When you avoid your own emotional response, your future self may have a harder time coping in the long run. Instead of ignoring your overthinking, it can be helpful to take a closer look at your thoughts in an intentional way.
Writing down your thoughts is one of the ways to manage stress. In a 2006 meta-analysis of over 100 studies on journaling, Joanne Frattaroli, Ph.D., found a positive correlation between journaling and decreased stress. While the exact reasons why journaling is so effective remain unknown, Dr. Frattarolio reviews several theories:
Not sure what to write about? Sometimes, having a specific task can make self-reflection easier. The below strategy can be used in writing, or you can simply make a conscious effort to apply it to your thoughts.
We often take parts of our internal monologue as factual, when in fact we’re only speculating. Try the following strategies from Psychology Today for recognizing and coping with your thoughts as they arise:
Sometimes, you’ve had too much of your own inner monologue and you need to take a break from your overthinking. If you find yourself looping the same thoughts, it’s important to have strategies to get into a different mental space. Try the following:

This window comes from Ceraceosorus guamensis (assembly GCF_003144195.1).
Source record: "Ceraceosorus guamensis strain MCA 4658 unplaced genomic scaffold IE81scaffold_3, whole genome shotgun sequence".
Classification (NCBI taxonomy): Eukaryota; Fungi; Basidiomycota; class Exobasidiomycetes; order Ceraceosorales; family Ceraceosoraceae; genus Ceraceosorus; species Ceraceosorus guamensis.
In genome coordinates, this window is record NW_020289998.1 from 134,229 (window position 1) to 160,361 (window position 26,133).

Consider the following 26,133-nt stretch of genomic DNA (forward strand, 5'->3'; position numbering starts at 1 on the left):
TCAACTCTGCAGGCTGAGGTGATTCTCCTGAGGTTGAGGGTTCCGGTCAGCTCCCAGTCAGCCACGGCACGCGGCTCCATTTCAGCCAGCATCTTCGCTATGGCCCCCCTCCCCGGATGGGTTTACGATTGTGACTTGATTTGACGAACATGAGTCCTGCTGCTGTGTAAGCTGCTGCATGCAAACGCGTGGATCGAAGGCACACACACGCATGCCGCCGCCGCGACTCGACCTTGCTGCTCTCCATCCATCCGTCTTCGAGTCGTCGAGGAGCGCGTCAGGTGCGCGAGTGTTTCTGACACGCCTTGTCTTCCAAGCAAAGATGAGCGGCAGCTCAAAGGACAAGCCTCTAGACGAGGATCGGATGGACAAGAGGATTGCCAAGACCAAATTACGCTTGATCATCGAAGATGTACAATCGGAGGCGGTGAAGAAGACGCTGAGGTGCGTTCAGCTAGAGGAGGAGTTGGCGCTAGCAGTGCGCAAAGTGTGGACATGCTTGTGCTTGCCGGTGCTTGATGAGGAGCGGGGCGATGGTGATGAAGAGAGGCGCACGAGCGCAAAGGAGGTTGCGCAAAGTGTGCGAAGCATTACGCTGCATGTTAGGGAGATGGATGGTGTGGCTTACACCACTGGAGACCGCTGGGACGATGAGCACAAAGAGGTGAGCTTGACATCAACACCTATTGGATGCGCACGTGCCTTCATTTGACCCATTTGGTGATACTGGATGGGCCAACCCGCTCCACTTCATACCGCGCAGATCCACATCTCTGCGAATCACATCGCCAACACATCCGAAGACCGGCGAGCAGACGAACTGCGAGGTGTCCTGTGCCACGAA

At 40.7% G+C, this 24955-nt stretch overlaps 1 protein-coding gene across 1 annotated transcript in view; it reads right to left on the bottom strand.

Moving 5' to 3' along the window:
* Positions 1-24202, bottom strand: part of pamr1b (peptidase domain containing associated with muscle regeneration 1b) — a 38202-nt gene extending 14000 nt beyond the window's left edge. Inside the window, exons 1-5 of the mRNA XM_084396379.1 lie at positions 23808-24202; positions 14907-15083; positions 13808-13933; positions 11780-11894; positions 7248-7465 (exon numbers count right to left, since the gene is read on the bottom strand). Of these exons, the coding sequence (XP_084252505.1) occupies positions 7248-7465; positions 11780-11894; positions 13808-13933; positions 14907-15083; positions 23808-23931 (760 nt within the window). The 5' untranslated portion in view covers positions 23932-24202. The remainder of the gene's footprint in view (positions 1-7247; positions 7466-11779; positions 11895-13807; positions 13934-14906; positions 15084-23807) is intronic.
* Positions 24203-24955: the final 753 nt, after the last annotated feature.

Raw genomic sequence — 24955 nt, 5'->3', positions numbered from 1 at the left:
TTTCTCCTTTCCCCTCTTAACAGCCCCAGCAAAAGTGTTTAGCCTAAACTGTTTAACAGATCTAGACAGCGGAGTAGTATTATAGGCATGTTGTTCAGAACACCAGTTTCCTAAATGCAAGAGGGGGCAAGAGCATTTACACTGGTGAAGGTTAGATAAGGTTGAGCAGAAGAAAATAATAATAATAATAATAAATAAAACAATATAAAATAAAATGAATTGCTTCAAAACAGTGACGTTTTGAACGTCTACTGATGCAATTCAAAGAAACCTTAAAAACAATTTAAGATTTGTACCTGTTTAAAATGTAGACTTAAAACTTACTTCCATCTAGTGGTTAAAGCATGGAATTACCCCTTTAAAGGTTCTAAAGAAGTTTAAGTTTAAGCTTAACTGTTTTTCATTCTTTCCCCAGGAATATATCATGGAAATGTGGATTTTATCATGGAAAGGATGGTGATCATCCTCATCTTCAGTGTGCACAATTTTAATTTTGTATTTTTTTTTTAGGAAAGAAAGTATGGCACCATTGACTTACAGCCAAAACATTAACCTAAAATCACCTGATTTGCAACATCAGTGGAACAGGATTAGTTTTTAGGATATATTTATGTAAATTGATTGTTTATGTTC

Any of the above ways to manage stress may help to improve your overall mental state, making it easier to dive back into self-reflection, or to try another strategy for managing your thoughts.
Not in the mood for physical activity? If your thoughts speed up at night and you’re unable to get up and move around without disturbing others, it’s helpful to have other strategies in your toolkit.
When you’re feeling overwhelmed, you’ve probably been told to take a deep breath, whether by your therapist or your parents. In the heat of the moment, this can sometimes feel difficult, especially if you tend to take short, shallow breaths when you’re stressed.
However, that simple piece of advice is rooted in ancient wisdom.
Did you know that breathing exercises, or pranayama, are actually one of the traditional 8 limbs of yoga? The 8 limbs represent a progressive path for going deeper and deeper into stillness. Number 4 of the 8 limbs, pranayama is considered a deeper practice than asana (physical yoga), and a gateway step to meditation.
Deep breathing can be practiced lying on your back, in a comfortable seated position, or in a relaxing yoga pose like legs-up-the-wall. Try out the following exercises: